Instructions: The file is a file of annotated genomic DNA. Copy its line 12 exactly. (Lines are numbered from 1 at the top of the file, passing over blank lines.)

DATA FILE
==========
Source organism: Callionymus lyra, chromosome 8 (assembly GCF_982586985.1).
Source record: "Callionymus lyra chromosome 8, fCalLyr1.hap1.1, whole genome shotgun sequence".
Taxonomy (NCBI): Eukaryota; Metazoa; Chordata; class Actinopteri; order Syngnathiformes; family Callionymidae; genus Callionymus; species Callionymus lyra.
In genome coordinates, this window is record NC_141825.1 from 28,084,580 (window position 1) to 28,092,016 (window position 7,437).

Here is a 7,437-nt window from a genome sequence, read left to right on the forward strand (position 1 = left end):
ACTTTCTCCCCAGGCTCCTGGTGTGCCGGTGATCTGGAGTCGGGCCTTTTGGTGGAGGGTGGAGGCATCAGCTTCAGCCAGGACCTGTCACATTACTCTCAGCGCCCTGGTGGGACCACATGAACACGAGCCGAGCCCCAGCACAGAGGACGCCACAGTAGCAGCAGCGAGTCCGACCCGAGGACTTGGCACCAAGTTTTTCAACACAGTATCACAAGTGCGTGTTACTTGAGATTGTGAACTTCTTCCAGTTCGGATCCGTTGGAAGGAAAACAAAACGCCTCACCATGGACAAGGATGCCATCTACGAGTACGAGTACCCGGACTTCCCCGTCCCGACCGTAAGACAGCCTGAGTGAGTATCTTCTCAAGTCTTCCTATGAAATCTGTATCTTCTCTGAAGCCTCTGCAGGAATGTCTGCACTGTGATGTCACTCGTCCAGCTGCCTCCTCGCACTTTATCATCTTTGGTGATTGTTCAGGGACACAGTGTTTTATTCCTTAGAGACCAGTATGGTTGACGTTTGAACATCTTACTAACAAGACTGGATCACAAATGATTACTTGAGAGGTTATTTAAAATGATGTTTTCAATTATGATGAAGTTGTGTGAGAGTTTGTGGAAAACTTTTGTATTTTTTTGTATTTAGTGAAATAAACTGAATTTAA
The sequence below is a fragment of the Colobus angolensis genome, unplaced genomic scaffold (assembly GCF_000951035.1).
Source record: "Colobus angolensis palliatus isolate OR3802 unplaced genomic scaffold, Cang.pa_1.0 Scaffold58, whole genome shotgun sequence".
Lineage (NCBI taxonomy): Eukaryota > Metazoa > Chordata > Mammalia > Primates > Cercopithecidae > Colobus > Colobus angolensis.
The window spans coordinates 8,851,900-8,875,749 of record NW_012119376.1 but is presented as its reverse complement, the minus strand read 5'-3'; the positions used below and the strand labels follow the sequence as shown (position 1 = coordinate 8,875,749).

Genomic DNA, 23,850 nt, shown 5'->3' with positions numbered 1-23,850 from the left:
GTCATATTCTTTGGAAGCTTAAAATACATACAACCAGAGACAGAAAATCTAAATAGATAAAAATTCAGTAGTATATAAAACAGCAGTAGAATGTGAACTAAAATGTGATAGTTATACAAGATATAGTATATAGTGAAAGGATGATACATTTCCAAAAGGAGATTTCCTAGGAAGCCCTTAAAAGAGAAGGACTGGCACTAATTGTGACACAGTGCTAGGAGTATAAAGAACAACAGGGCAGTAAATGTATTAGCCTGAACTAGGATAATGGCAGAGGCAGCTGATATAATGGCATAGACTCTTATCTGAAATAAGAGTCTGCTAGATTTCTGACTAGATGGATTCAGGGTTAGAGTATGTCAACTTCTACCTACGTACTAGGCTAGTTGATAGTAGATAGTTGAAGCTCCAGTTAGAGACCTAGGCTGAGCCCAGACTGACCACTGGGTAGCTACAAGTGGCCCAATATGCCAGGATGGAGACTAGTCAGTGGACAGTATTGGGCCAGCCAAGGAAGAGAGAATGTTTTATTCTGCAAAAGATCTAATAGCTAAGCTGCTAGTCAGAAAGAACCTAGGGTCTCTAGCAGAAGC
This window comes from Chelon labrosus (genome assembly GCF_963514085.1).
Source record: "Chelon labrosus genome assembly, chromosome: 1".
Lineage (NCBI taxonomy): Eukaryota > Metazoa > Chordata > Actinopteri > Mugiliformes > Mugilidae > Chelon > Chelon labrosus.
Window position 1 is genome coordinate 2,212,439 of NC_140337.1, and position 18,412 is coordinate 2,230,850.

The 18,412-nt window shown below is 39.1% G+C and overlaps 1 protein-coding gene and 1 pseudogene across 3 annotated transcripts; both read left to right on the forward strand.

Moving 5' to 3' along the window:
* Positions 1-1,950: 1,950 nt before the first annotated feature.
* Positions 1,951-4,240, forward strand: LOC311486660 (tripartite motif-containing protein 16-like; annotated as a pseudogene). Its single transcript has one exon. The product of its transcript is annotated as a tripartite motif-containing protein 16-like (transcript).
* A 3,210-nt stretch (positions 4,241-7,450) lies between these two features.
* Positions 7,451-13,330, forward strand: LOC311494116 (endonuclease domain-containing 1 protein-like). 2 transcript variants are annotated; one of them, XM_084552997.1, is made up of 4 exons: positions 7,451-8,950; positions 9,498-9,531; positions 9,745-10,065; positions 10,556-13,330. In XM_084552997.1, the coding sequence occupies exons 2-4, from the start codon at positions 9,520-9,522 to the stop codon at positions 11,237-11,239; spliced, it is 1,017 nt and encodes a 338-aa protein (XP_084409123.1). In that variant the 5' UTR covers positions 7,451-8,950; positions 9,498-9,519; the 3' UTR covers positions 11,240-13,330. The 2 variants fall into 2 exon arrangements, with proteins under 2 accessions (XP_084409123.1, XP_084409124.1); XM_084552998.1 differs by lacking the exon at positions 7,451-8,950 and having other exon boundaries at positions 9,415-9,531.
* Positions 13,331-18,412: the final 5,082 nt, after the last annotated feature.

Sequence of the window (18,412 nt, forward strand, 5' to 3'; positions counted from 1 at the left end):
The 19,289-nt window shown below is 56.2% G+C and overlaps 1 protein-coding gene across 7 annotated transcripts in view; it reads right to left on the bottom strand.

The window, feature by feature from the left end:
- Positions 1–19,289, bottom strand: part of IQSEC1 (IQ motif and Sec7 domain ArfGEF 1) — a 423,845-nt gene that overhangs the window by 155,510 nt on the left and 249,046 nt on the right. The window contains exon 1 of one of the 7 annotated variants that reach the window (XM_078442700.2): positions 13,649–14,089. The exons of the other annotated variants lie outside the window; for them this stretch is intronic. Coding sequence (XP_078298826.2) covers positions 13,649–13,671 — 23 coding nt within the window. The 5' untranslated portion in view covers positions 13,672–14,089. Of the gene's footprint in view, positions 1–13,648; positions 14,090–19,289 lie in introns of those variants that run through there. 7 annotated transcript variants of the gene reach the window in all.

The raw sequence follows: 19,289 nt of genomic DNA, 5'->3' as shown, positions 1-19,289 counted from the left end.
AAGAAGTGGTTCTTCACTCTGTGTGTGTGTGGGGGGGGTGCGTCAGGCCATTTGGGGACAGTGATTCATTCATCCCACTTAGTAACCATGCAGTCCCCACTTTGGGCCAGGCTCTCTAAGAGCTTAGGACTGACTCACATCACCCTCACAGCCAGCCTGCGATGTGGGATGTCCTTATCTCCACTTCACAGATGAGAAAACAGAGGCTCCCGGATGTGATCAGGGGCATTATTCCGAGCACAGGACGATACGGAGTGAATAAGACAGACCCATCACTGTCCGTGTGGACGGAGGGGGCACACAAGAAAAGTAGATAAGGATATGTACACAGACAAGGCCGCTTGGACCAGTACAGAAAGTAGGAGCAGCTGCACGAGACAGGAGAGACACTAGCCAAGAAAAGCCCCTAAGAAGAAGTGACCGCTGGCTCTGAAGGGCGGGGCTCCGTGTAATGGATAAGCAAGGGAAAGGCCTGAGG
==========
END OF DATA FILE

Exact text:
GTCATATTCTTTGGAAGCTTAAAATACATACAACCAGAGACAGAAAATCTAAATAGATAAAAATTCAGTAGTATATAAAACAGCAGTAGAATGTGAACTAAAATGTGATAGTTATACAAGATATAGTATATAGTGAAAGGATGATACATTTCCAAAAGGAGATTTCCTAGGAAGCCCTTAAAAGAGAAGGACTGGCACTAATTGTGACACAGTGCTAGGAGTATAAAGAACAACAGGGCAGTAAATGTATTAGCCTGAACTAGGATAATGGCAGAGGCAGCTGATATAATGGCATAGACTCTTATCTGAAATAAGAGTCTGCTAGATTTCTGACTAGATGGATTCAGGGTTAGAGTATGTCAACTTCTACCTACGTACTAGGCTAGTTGATAGTAGATAGTTGAAGCTCCAGTTAGAGACCTAGGCTGAGCCCAGACTGACCACTGGGTAGCTACAAGTGGCCCAATATGCCAGGATGGAGACTAGTCAGTGGACAGTATTGGGCCAGCCAAGGAAGAGAGAATGTTTTATTCTGCAAAAGATCTAATAGCTAAGCTGCTAGTCAGAAAGAACCTAGGGTCTCTAGCAGAAGC